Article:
Esti, esti!
Ce pisica frumoasa esti!"

Pisica i-a spus cucuvelei "Frumoasa zburatoare!
Ce cantec minunat ai cantat!
Hai sa ne casatorim, prea mult am tot amanat
Dar de unde sa luam un inel?"
Si au tot plutit, ani si ani de zile
Pana la taramul  unde creste copacul Bong
Si acolo in padure statea Piggy-wig (purcelusa cu peruca)
Cu un inel in ratul sau,
Ratul sau, ratul sau,
Cu un inel in ratul sau.

"Draga purcel, ai vrea sa-mi vinzi pe un shiling 
Inelul tau?" "Desigur, a zis Piggy.
(aici e un joc de cuvinte, I Will se foloseste si ca raspuns la "vrei sa iei in casatorie...?")
Deci l-au luat si au plecat si i-a maritat (insurat)
Curcanul care locuia pe colina.
Au mancat carne tocata si felii de gutuie
Folosind o lingura de spuma (runcible nu exista in dictionar, asa ca am tradus cum m-a taiat capul, dand apoi un search pe Google am vazut ca m-a taiat bine, daca e sa credem ca desenul din Wikipedia care arata o runcible spoon in forma de lingura de luat spuma ii apartine lui Edward Lear). 
Si mana in mana, pe nisipul plajei,
Au dansat sub clarul de luna,
De luna, de luna,
Au dansat sub clarul de luna.

Eh, din pacate vremurile acelea minunate s-au dus fara intoarcere....

Am gasit si continuarea poeziei cu pisica si cucuveaua, e vorba in ea de copiii animalutelor, poezia e scrisa de Angus Davidson's Edward Lear, am s-o copiez dar n-o mai traduc.

The Children of the Owl and the Pussy-cat

Our mother was the Pussy-cat, our father was the Owl,
And so we're partly little beasts and partly little fowl,
The brothers of our family have feathers and they hoot,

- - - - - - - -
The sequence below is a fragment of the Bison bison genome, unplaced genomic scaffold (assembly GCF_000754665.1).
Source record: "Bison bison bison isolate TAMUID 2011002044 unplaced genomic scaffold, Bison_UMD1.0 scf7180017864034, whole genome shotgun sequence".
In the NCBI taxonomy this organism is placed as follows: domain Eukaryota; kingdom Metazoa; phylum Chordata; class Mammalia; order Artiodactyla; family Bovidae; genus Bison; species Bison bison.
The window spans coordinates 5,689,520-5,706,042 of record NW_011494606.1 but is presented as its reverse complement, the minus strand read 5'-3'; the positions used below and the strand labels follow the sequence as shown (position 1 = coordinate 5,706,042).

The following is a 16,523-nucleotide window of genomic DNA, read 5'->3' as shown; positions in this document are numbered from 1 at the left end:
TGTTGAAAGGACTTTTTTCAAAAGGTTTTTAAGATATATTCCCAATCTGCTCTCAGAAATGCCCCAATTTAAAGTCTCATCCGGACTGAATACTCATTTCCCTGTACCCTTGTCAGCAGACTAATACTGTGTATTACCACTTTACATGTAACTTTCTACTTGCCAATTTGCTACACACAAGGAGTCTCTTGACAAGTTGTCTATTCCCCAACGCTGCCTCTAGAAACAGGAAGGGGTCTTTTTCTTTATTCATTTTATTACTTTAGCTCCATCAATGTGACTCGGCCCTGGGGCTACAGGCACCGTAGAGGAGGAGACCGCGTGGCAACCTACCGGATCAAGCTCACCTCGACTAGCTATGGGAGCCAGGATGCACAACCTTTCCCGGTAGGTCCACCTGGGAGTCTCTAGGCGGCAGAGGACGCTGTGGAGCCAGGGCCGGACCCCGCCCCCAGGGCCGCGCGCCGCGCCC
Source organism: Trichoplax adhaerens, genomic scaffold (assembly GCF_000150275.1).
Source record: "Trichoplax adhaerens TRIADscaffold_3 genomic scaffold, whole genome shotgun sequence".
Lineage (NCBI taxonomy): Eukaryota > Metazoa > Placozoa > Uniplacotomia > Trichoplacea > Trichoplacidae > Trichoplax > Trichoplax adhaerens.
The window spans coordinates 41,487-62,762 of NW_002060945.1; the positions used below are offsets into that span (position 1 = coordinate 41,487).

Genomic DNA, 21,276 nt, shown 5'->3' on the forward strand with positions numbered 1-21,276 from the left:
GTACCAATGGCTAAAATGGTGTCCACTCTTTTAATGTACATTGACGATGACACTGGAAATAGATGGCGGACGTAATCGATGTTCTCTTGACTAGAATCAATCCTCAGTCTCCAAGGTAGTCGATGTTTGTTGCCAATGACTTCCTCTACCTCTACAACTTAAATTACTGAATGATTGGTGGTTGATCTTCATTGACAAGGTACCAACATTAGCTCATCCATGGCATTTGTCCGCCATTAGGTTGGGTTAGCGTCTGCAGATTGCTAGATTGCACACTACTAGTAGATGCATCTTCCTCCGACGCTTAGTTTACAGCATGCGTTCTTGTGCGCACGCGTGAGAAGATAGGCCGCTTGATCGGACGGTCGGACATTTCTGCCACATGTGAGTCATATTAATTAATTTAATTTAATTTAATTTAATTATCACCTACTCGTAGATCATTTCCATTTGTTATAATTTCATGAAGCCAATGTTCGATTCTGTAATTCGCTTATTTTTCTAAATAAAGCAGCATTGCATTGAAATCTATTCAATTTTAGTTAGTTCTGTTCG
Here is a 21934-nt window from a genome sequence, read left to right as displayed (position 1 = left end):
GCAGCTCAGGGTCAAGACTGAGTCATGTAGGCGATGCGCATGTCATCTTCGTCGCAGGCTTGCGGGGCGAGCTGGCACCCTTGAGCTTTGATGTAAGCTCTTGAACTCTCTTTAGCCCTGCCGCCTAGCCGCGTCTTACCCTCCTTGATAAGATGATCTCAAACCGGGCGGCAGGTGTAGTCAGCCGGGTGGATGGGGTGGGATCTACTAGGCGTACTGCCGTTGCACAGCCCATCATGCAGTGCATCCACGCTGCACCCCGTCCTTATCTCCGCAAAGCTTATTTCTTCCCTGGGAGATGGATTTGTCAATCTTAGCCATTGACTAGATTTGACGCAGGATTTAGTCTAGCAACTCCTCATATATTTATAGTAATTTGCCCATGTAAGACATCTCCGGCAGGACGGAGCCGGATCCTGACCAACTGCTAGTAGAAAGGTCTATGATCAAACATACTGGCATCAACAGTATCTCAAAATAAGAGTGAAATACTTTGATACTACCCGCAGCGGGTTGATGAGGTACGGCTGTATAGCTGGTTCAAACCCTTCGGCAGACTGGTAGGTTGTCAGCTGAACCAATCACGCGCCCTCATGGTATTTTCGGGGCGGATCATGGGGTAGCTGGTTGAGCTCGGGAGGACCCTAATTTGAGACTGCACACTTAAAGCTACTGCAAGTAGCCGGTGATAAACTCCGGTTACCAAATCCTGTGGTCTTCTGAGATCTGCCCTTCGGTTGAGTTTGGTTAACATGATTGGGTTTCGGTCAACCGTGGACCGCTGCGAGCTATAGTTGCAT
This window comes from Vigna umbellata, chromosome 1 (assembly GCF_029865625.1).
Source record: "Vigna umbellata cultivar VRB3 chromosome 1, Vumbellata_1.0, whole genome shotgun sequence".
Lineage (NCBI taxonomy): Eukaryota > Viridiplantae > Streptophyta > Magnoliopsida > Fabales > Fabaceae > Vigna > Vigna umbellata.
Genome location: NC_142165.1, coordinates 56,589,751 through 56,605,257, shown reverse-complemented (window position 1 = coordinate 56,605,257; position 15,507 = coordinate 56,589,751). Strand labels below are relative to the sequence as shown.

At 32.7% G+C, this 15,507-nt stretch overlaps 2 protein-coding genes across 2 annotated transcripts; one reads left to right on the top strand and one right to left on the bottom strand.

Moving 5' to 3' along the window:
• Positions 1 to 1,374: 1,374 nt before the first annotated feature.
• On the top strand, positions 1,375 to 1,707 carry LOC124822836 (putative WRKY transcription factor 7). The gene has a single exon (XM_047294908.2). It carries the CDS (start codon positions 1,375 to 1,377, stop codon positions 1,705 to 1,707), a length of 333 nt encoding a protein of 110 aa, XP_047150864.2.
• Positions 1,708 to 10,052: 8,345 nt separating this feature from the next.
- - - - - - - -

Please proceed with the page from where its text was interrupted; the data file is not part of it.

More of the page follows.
While all the sisters dress in fur and have long tails to boot.
    We all believe that little mice,
    For food are singularly nice.
Our mother died long years ago. She was a lovely cat
Her tail was 5 feet long, and grey with stripes, but what of that?
In Sila forest on the East of fair Calabria's shore
She tumbled from a lofty tree -- none ever saw her more.
Our owly father long was ill from sorrow and surprise,
But with the feathers of his tail he wiped his weeping eyes.
And in the hollow of a tree in Sila's inmost maze
We made a happy home and there we pass our obvious days.
From Reggian Cosenza many owls about us flit
And bring us worldly news for which we do not care a bit.
We watch the sun each morning rise, beyond Tarento's strait;
We go out ------------------ before it gets too late;
And when the evening shades begin to lengthen from the trees
------------------ as sure as bees is bees.
We wander up and down the shore ------------------
Or tumble over head and heels, but never, never more
Can see the far Gromboolian plains ---------------------
Or weep as we could once have wept o'er many a vanished scene:
This is the way our father moans -- he is so very green.
Our father still preserves his voice, and when he sees a star
He often sings ------------ to that original guitar.
The pot in which our parents took the honey in their boat,
But all the money has been spent, beside the £5 note.
The owls who come and bring us nows are often ------
Because we take no interest in poltix of the day.)

[from The Faber Book of Nonsense Verse, edited by
Geoffrey Grigson; first published in 1938 in
Davidson's Edward Lear.]